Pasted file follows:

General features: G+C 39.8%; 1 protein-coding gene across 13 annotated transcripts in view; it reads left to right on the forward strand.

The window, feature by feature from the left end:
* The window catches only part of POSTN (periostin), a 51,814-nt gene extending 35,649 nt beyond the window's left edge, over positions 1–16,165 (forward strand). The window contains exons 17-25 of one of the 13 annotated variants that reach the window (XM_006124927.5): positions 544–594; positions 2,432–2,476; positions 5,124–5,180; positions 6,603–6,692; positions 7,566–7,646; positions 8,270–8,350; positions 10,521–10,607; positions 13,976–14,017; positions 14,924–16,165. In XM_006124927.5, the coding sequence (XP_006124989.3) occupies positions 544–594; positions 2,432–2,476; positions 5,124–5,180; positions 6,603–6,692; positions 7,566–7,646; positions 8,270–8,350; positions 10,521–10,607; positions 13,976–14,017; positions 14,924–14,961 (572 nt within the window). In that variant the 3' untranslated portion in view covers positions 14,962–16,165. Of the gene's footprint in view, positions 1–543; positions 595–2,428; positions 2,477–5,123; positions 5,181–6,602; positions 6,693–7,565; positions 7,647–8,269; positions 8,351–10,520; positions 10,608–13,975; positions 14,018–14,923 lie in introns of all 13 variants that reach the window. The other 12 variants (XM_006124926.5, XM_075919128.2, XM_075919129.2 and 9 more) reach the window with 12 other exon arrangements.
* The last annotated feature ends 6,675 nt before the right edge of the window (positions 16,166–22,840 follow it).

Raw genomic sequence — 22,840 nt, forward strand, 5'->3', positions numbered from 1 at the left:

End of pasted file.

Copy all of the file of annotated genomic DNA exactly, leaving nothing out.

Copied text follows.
General features: G+C 39.8%; 1 protein-coding gene across 13 annotated transcripts in view; it reads left to right on the forward strand.

The window, feature by feature from the left end:
* The window catches only part of POSTN (periostin), a 51,814-nt gene extending 35,649 nt beyond the window's left edge, over positions 1–16,165 (forward strand). The window contains exons 17-25 of one of the 13 annotated variants that reach the window (XM_006124927.5): positions 544–594; positions 2,432–2,476; positions 5,124–5,180; positions 6,603–6,692; positions 7,566–7,646; positions 8,270–8,350; positions 10,521–10,607; positions 13,976–14,017; positions 14,924–16,165. In XM_006124927.5, the coding sequence (XP_006124989.3) occupies positions 544–594; positions 2,432–2,476; positions 5,124–5,180; positions 6,603–6,692; positions 7,566–7,646; positions 8,270–8,350; positions 10,521–10,607; positions 13,976–14,017; positions 14,924–14,961 (572 nt within the window). In that variant the 3' untranslated portion in view covers positions 14,962–16,165. Of the gene's footprint in view, positions 1–543; positions 595–2,428; positions 2,477–5,123; positions 5,181–6,602; positions 6,693–7,565; positions 7,647–8,269; positions 8,351–10,520; positions 10,608–13,975; positions 14,018–14,923 lie in introns of all 13 variants that reach the window. The other 12 variants (XM_006124926.5, XM_075919128.2, XM_075919129.2 and 9 more) reach the window with 12 other exon arrangements.
* The last annotated feature ends 6,675 nt before the right edge of the window (positions 16,166–22,840 follow it).

Raw genomic sequence — 22,840 nt, forward strand, 5'->3', positions numbered from 1 at the left: